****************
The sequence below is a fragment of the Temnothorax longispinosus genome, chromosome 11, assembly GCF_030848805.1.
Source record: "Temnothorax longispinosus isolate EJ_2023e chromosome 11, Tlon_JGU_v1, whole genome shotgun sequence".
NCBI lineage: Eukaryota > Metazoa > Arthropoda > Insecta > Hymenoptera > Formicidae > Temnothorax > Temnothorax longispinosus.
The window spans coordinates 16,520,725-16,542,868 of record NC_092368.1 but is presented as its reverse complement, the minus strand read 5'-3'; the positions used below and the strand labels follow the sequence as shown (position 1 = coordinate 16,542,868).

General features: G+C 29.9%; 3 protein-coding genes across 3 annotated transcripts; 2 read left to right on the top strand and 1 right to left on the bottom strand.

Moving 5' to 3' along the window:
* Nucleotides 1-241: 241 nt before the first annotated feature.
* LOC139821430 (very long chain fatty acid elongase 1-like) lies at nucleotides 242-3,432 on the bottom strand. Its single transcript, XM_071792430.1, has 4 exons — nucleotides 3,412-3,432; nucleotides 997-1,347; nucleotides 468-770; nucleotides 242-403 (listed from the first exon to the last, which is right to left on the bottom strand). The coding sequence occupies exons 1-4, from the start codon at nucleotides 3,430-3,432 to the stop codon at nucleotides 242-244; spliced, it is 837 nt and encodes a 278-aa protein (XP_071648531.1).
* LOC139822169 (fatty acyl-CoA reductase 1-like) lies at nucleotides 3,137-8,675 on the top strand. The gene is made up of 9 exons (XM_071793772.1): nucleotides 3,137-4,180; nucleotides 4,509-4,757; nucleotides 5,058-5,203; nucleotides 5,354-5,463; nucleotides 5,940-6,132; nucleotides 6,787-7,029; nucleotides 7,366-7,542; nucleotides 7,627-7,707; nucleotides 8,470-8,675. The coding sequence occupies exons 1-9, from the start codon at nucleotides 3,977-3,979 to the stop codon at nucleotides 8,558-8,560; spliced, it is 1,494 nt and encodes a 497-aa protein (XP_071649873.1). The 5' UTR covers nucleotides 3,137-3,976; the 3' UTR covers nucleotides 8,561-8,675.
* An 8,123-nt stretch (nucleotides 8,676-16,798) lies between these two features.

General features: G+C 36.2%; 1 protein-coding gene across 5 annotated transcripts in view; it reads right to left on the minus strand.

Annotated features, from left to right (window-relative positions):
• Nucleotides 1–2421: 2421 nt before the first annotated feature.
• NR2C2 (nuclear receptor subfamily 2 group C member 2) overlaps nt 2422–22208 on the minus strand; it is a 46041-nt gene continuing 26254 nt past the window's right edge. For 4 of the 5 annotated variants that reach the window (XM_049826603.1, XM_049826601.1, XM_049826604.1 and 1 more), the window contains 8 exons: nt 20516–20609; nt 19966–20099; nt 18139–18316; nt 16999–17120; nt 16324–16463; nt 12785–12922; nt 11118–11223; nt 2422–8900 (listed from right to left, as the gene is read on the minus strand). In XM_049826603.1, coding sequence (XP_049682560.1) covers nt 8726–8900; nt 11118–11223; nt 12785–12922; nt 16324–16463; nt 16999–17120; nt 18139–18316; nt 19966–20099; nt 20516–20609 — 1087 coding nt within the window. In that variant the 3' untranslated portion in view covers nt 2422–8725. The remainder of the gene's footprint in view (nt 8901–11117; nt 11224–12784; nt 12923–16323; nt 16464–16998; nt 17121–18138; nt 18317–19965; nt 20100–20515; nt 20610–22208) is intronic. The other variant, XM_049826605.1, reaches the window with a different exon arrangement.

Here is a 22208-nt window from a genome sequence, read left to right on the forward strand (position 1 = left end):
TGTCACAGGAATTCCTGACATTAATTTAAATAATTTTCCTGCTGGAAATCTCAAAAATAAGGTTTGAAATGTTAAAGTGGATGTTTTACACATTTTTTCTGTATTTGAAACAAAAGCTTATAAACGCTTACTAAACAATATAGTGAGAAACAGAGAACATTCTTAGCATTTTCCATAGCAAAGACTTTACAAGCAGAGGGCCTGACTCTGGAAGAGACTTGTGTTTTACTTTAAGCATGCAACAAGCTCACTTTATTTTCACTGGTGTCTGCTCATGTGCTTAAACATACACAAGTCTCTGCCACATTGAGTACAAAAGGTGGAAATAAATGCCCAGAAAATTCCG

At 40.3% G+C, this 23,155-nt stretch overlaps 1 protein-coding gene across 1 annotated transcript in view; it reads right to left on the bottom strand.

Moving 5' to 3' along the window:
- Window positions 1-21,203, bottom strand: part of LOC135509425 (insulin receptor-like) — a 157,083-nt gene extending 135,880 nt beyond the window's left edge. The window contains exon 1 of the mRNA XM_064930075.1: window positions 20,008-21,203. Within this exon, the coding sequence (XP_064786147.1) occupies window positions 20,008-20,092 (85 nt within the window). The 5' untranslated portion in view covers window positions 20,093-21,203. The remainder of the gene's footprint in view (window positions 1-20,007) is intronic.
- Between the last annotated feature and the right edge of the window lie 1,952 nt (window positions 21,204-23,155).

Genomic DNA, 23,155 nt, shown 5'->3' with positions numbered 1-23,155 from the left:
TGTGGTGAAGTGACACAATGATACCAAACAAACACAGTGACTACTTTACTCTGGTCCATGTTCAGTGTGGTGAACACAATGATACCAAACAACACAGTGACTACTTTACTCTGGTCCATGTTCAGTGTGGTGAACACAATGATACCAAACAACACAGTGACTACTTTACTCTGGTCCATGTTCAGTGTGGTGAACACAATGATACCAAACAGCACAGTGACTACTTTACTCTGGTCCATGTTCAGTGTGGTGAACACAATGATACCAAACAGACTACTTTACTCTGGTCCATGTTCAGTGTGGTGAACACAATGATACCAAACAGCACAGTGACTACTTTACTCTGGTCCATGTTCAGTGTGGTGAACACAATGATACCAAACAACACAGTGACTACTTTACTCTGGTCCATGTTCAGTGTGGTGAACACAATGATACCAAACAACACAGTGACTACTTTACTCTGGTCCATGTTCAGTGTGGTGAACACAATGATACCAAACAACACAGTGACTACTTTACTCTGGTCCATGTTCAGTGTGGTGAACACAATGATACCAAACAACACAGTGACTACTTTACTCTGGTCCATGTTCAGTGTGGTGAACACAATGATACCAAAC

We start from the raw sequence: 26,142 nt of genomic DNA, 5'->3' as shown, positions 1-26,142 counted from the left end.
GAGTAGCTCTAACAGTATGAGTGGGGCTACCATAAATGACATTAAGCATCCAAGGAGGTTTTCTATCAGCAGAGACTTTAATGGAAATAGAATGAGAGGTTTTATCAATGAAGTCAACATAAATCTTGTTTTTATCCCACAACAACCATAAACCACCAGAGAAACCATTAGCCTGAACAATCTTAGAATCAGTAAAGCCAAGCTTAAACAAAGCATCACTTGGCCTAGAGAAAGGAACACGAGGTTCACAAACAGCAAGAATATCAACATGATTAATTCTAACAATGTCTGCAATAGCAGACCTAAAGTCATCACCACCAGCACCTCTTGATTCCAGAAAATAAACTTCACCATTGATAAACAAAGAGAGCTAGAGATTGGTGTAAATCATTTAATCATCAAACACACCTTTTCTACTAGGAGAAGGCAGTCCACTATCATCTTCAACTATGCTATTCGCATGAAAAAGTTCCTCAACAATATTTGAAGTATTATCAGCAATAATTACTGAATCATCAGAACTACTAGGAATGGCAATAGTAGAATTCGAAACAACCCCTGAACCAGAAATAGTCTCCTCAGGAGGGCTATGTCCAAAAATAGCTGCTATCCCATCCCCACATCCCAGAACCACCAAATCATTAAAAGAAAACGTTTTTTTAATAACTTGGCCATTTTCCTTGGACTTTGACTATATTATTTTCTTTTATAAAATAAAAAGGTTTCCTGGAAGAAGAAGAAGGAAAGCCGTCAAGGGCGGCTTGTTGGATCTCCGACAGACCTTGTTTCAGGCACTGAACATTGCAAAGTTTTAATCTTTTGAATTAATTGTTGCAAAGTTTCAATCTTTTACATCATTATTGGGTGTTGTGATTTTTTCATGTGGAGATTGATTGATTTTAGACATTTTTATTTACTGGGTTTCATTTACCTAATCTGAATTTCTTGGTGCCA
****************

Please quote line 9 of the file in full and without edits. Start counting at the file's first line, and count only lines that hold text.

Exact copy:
* LOC139822169 (fatty acyl-CoA reductase 1-like) lies at nucleotides 3,137-8,675 on the top strand. The gene is made up of 9 exons (XM_071793772.1): nucleotides 3,137-4,180; nucleotides 4,509-4,757; nucleotides 5,058-5,203; nucleotides 5,354-5,463; nucleotides 5,940-6,132; nucleotides 6,787-7,029; nucleotides 7,366-7,542; nucleotides 7,627-7,707; nucleotides 8,470-8,675. The coding sequence occupies exons 1-9, from the start codon at nucleotides 3,977-3,979 to the stop codon at nucleotides 8,558-8,560; spliced, it is 1,494 nt and encodes a 497-aa protein (XP_071649873.1). The 5' UTR covers nucleotides 3,137-3,976; the 3' UTR covers nucleotides 8,561-8,675.